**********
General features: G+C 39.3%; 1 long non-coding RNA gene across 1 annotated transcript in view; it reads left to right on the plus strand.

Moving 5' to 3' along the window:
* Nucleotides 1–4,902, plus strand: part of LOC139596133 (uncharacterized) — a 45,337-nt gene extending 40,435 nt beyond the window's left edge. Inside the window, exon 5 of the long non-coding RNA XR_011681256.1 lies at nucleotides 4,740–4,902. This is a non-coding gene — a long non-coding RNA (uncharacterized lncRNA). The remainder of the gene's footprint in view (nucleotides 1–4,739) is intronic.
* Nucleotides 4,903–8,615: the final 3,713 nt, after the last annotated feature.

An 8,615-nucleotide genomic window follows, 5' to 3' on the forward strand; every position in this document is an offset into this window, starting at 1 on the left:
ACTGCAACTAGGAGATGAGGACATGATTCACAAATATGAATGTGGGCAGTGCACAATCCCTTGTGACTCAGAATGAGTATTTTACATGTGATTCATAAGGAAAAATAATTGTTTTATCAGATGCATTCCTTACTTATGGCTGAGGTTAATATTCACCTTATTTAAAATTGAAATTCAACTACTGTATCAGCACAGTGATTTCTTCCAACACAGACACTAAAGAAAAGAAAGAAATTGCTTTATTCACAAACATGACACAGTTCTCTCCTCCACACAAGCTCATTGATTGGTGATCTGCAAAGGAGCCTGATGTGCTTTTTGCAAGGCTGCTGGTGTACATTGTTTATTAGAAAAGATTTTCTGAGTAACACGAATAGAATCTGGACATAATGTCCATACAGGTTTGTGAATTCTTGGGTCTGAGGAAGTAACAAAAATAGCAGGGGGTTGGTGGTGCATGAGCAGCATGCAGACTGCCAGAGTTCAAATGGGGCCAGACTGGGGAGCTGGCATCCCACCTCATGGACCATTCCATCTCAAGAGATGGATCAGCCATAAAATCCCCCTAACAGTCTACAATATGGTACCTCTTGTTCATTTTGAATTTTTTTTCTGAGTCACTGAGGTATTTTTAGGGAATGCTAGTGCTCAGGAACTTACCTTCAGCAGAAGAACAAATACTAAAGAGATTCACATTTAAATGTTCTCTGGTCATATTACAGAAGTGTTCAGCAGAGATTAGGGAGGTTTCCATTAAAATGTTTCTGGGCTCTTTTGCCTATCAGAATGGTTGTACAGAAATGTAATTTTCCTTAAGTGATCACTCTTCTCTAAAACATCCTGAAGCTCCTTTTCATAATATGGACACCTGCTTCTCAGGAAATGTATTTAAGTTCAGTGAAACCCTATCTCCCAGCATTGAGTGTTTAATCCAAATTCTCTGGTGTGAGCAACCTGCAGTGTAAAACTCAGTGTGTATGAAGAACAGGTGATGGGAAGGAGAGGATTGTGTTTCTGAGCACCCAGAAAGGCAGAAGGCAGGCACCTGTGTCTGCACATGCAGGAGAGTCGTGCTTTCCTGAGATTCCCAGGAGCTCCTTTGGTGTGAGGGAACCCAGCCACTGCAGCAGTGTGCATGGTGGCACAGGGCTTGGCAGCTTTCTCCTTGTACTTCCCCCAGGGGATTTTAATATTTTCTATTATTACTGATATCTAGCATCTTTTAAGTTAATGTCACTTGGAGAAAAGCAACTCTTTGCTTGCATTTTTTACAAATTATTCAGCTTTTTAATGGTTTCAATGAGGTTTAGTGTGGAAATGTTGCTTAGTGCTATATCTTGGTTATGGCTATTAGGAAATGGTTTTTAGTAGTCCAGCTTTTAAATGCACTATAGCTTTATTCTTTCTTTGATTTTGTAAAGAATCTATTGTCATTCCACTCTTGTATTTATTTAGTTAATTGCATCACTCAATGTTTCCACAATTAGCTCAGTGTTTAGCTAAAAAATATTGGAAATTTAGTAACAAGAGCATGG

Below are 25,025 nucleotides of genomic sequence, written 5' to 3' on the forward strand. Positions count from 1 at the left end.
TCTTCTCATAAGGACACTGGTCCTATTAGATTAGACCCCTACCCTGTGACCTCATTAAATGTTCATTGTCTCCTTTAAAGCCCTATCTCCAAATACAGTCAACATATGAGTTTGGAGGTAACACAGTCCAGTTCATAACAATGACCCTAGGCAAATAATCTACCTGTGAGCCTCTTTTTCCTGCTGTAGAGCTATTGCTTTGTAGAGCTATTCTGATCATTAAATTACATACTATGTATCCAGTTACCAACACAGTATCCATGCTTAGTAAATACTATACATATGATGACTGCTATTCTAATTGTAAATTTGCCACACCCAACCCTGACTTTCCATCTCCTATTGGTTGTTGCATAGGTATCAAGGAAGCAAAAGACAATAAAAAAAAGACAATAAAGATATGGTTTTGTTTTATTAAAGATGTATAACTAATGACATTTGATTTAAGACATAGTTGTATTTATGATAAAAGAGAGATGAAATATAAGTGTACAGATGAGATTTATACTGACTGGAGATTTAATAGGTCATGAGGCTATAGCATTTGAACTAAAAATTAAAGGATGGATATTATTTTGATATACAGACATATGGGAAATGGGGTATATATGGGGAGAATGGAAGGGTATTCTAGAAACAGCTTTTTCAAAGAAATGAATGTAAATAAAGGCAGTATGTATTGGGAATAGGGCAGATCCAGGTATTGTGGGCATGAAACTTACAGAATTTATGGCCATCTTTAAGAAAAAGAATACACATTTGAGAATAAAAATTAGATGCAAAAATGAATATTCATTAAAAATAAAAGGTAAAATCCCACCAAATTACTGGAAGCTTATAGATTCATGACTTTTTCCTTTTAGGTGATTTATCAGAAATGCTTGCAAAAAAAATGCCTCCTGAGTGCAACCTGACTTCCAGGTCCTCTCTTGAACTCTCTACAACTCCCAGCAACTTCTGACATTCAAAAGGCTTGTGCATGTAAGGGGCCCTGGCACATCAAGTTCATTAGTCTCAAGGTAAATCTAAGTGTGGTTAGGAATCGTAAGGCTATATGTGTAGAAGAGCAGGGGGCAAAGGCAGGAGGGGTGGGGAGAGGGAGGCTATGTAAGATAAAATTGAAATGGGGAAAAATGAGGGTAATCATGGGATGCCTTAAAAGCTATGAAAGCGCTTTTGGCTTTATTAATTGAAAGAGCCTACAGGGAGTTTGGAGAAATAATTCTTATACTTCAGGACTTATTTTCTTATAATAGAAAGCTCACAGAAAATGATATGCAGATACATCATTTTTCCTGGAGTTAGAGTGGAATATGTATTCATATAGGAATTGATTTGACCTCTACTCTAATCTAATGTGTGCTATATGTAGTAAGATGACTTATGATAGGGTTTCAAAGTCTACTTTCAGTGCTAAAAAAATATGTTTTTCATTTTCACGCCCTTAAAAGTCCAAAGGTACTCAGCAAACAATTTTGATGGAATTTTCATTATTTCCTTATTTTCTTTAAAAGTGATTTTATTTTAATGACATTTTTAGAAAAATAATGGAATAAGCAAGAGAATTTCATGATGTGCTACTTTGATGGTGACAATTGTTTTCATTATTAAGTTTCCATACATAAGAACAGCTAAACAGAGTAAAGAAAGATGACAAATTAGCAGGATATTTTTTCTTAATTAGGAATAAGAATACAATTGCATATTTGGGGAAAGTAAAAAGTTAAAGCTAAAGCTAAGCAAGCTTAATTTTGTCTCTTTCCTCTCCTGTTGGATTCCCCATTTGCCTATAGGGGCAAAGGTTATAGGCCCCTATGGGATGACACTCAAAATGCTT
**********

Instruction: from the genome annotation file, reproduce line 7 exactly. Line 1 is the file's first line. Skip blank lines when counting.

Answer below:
Below are 25,025 nucleotides of genomic sequence, written 5' to 3' on the forward strand. Positions count from 1 at the left end.